KHammad: "Wow! What a hard fall, right? You get to the 'love spot' and then you have to see the trauma and to me, it's a harder fall than if you were not at that 'love' place."


    ~ Negentropic

    ReplyDelete
  4. (. . . continued)

    ID Kanspier: "And I liken it to people who are completely deluded about a watched event, so that the one thing they've been taught all their lives when to feel love, that all-of-a-sudden now they should NOT feel love for someone, and that that person does not even exist in that fashion! Now, that's really traumatizing to people. It's one thing to tell people 'there's nothing to be scared of, there were no school shooters' or this and that, and it's another thing to burst their bubble in the opposite way. To say: 'your love is fake, buddy! Listen, you're just being played!' So, we have to be careful about that and it takes some serious thinking."
    KHammad: "Wow! Let's repeat that. So, you're saying that when you tell people 'Sandy Hook was fake,' they think you're telling them their 'love' was fake.

    ID Kanspier: "Right. Well, it is! When you're dealing with somebody who's a believer in something, in some idea and you have a responsibility to at least try to help them if you feel like they're setting themselves up for something, just like if they think Santa Claus is real and they're 12 years old, do you let them go on and pacify their ignorance which is bliss to them and let them keep on 'feeling good' the way they are, which is a cheap feeling of 'good' to me, not being able to at least tackle some truth to get a better appreciation of what's real, or do you tell them that their 'love' is fake? I don't know if we have the responsiblity to go around telling people that their 'love' is fake, I just think that if it's a family member or if you see that they're really struggling with Robin Williams, you could approach it another way. You can say: 'Well, we don't know for sure. How do we know?' It's hard to keep from wanting to burst someone's bubble, especially if you don't know yourself."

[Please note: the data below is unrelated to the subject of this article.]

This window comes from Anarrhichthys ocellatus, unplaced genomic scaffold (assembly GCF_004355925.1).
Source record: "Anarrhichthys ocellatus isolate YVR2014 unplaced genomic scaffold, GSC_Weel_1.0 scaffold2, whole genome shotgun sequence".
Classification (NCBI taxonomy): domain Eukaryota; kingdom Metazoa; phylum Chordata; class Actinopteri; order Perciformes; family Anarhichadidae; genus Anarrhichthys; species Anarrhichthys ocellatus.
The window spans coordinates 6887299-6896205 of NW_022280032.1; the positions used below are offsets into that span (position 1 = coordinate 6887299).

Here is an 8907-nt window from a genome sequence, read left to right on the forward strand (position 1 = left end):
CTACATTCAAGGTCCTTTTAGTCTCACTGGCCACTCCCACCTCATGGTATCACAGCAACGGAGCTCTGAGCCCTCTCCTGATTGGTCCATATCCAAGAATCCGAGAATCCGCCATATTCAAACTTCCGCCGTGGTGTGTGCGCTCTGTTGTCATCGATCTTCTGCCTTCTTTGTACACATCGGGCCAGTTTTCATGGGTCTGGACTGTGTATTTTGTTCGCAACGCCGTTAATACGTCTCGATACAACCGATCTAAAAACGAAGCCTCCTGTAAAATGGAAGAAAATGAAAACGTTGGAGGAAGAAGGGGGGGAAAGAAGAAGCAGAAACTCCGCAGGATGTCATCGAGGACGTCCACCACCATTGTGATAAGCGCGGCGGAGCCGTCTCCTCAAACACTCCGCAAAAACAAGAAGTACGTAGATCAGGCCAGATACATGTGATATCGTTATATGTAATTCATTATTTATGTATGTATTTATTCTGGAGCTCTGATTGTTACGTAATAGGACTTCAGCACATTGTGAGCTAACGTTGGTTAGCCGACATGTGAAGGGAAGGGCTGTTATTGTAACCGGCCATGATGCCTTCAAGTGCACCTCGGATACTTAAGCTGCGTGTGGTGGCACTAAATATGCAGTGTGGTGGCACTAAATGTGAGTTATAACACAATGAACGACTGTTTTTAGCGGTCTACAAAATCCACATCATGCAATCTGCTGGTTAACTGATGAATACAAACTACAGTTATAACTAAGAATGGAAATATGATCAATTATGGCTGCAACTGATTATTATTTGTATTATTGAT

KHammad: "Yeah, I know several people who are EXTREMELY emotional about these events. I mean the trauma from Sandy Hook alone! They experience depression as if a personal friend had died in the most tragic of ways!

    ID Kanspier: "Well, it was a Christmas story too. When people get together at that time, they talk about whatever's a current event and it was unmistakably just planted in that time period for partly that reason because, for whatever reason, that's the way our culture has been created and that's the time when our family comes around and are you going to tell these people that their 'love' is fake and burst their bubble. On another level, it's extremely important to find a way to tell them because fakery is real! We're dealing with REAL hoaxes and REAL PsyOps and REAL fakery. So it's important to be compassionate without trying to come from some kind of a point of authority. There's no 'authority,' we're just searching, we're just looking, we're just trying to find out. I'm trying to reformulate my life to where I'm looking to find out 'what is real' first by finding out what is fake because there seems to be much more of the pseudo-reality than anything that's real and tangible."

    ~ Negentropic